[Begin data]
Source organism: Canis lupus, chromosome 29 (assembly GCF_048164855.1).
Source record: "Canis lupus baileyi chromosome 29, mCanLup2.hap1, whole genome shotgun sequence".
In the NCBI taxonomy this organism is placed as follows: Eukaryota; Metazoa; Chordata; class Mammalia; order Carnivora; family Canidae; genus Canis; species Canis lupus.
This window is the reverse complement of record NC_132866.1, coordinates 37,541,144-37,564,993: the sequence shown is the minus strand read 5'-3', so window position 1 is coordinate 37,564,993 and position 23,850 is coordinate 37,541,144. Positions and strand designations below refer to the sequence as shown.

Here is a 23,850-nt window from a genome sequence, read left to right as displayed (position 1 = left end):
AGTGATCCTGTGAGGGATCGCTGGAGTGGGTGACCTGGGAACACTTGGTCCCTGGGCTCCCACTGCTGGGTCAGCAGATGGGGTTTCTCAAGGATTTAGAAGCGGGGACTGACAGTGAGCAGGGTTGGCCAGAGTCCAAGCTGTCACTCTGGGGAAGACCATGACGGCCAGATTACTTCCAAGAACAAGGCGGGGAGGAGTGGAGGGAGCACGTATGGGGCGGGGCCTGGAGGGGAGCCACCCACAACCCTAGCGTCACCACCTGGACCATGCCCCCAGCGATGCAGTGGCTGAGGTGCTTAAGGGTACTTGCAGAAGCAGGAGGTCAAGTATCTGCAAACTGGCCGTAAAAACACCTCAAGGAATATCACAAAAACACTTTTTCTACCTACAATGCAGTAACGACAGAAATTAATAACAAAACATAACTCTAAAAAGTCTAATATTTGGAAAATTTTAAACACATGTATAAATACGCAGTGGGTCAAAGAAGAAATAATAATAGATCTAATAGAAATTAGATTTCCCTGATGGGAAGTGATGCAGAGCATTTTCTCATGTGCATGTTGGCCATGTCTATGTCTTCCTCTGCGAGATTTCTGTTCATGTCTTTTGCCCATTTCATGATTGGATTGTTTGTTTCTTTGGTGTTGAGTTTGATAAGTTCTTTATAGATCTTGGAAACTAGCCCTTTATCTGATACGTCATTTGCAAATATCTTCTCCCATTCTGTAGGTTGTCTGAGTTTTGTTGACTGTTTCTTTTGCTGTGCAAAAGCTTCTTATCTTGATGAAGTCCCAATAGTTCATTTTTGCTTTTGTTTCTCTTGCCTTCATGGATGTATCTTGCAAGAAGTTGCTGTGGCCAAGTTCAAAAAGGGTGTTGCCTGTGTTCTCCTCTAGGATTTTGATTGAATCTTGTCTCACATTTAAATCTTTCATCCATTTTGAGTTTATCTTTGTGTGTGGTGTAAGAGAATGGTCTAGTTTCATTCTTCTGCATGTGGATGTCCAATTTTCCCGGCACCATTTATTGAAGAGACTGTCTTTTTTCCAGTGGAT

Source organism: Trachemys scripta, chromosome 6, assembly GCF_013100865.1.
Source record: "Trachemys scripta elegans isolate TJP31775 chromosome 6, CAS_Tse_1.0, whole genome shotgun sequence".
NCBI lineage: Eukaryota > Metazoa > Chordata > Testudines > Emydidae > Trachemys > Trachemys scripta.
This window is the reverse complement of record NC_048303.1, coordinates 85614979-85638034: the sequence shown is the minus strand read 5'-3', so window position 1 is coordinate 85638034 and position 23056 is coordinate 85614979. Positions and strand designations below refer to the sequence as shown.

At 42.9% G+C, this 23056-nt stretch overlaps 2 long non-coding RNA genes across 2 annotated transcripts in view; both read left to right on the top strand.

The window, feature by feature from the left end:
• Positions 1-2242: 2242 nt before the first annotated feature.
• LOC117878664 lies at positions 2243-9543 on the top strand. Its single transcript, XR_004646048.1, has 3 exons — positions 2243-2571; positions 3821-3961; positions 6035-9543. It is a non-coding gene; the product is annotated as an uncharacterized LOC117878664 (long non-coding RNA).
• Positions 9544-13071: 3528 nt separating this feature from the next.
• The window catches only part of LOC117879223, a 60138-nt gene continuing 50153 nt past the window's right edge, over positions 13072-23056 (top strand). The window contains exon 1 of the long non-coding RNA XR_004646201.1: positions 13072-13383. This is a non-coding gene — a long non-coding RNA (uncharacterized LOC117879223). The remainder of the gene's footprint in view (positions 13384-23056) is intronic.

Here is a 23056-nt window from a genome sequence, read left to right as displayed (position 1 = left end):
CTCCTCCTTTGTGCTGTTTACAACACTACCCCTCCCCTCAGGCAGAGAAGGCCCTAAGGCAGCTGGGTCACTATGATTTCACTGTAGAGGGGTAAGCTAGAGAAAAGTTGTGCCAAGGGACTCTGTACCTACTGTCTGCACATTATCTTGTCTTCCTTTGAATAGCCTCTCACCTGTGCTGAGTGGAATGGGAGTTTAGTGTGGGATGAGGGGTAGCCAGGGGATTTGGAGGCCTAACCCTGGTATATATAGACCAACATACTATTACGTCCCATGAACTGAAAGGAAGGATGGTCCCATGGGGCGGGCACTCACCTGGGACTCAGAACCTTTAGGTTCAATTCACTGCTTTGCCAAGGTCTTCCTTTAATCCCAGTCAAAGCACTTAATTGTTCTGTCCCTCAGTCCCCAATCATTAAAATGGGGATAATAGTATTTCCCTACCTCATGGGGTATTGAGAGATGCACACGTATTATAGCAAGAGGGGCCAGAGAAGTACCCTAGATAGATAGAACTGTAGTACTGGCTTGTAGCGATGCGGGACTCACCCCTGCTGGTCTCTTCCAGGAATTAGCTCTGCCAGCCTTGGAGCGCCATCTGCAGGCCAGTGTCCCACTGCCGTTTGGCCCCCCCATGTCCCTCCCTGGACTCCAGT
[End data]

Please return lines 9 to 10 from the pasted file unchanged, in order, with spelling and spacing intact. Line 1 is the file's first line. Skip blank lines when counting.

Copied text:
NCBI lineage: Eukaryota > Metazoa > Chordata > Testudines > Emydidae > Trachemys > Trachemys scripta.
This window is the reverse complement of record NC_048303.1, coordinates 85614979-85638034: the sequence shown is the minus strand read 5'-3', so window position 1 is coordinate 85638034 and position 23056 is coordinate 85614979. Positions and strand designations below refer to the sequence as shown.